I'm still using mason jars on top of the inner cover, but I see these 1 gallon tin cans (without the handles) on the migratory covers of most of the commercial hives that I see in the area, and there are a lot of commercial hives around. I've also seen the pvc caps on the hives when they aren't feeding. I'm getting tired of filling the mason jars already, so I've been thinking of trying this method out. Anyone know of a cheaper source for these cans?
I don't know about the cans but I found these 1/2 gal. mason jars you don't have to fill nearly as often and they're heavy enough that they won't blow off when empty. Two bucks a piece at Ace.
I use a brick over the hole, doesn't get any simpler than that!
Also you stated in one of your post that you already use a brick to hold the buckets in place, so you already have them on site!
odfrank: How is that for being cheap??
That is exactly what I use: 2 recycled quart jars per hive and when not feeding cover holes with bricks!
Recently I made some cheap migratory covers out of OSB and drilled the two holes for the feeder jars. Then decided to use my scrap OSB and cut into rectangular strips that cover across the entire top and the 2 feeder holes, I attached it to the tops with 1 deck screw so I can swivel the strip like a airplane prop to open the feeder holes. Did this instead of brick b/c I was loading the hives (on 4 way pallets) on the truck and did not want to take a chance with a brick sliding over!
You two could be twins!
Went to three hardware stores today and while they had the hose ferulles none were long enough to go through 3/4" Advantec covers that I have. Might have to drive 30 miles to Home Depot and see if they have anything longer. Really want to use this Oliver style feeder but am at the point of drilling full sized holes out of frustration. ARggghhh.
Raising Vermont Bees one mistake at a time.
USDA Zone 5A
FYI Heres a good place to buy cap plugs:
I use the Mann Lake nuc plugs.
I was thinking that an old piece of copper tubing would work as you could flare the end with a flaring tool then cut it to whatever length you want. I am not saying to go buy copper tube as it is too darn expensive, but I have quite a bit of good used tubing laying around to do 100's of these ends! Would also save that extra gas instead of driving further to home depot!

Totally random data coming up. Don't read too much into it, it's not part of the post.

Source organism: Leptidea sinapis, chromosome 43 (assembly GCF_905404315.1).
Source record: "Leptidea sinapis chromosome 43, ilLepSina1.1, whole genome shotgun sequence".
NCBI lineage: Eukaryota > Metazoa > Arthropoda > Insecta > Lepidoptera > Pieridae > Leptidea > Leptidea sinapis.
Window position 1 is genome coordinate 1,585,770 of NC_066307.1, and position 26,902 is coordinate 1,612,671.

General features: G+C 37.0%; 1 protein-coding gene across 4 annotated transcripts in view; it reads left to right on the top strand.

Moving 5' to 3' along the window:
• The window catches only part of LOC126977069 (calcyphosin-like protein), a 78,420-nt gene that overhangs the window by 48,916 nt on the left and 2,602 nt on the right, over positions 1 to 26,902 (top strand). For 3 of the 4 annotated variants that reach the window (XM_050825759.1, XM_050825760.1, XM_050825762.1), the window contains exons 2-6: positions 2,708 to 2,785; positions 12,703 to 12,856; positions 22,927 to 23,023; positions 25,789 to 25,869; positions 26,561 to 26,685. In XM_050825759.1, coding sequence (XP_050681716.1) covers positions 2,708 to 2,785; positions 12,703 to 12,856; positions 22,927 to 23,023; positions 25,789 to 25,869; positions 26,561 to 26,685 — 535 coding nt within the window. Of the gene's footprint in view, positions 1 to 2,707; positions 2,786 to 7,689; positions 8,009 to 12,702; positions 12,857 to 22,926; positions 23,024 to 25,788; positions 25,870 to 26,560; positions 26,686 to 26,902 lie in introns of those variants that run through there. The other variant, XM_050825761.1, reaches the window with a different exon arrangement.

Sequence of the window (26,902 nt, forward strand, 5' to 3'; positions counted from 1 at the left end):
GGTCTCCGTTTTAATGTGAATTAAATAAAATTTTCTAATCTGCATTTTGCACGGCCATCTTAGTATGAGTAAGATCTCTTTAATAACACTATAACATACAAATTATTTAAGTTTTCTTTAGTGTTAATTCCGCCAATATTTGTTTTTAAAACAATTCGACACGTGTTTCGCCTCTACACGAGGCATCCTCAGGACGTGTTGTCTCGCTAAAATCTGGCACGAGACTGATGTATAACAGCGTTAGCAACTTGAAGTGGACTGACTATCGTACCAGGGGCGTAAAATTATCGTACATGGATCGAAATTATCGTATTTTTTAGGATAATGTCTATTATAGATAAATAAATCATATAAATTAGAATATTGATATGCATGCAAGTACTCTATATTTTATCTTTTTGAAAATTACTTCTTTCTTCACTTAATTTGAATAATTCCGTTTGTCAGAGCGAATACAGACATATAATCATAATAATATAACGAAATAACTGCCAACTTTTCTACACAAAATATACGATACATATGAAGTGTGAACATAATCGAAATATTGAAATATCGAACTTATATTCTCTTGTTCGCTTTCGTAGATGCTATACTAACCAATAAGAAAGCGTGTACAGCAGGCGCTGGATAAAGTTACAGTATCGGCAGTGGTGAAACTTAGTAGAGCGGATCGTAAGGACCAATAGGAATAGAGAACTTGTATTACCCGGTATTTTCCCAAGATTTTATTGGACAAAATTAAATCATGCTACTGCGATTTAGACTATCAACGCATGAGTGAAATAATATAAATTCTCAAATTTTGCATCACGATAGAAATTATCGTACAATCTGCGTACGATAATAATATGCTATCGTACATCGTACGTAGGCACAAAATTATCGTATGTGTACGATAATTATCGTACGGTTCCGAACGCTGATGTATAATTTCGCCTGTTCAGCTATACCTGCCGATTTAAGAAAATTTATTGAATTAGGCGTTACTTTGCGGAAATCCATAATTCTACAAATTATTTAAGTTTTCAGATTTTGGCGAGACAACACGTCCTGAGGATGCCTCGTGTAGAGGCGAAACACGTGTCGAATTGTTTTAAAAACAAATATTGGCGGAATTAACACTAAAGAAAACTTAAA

Oh Wow! You are right we are twins!!
Maybe od and I could inventory each others packrat caches, what a great way to spend my vacation !!! Gotta Love it!
Last edited by Mtn. Bee; 04-15-2012 at 12:59 AM. Reason: Old and Forgetful!
I haven't used this for making feeders but I flare my own tubes all the time for other projects. For about $8 at Lowes you can buy a small coil of 1/4 OD soft copper tubing which will give you enough to make several dozen feeding tubes.
To flare the tubing stick the closed tips of a pair of needle nosed pliers into the end of the tube and gently twist back and forth while applying pressure until the tip of the copper pipe is flared out into a cone shape about 3/8" wide.
Next you need to have sheet of thicker metal with a 1/4 inch hole drilled in it. Drop your tubing into the hole. The partially flared section will stop it from falling all the way through. Support the piece of metal (this could actually be your jar lid itself) So that the tubing hangs free and then use the ball side of a small ball peen hammer to gently expand your cone and flatten it out against your metal sheet...and your done. Flared tubing without the expense of a flaring tool.
This only works well with soft copper tubing the stiff kind that comes in straight stick will crack when you try to do this. The soft kind will crack too if you try to make too large of a flare. You may have to practice a few times before you get the hang of it.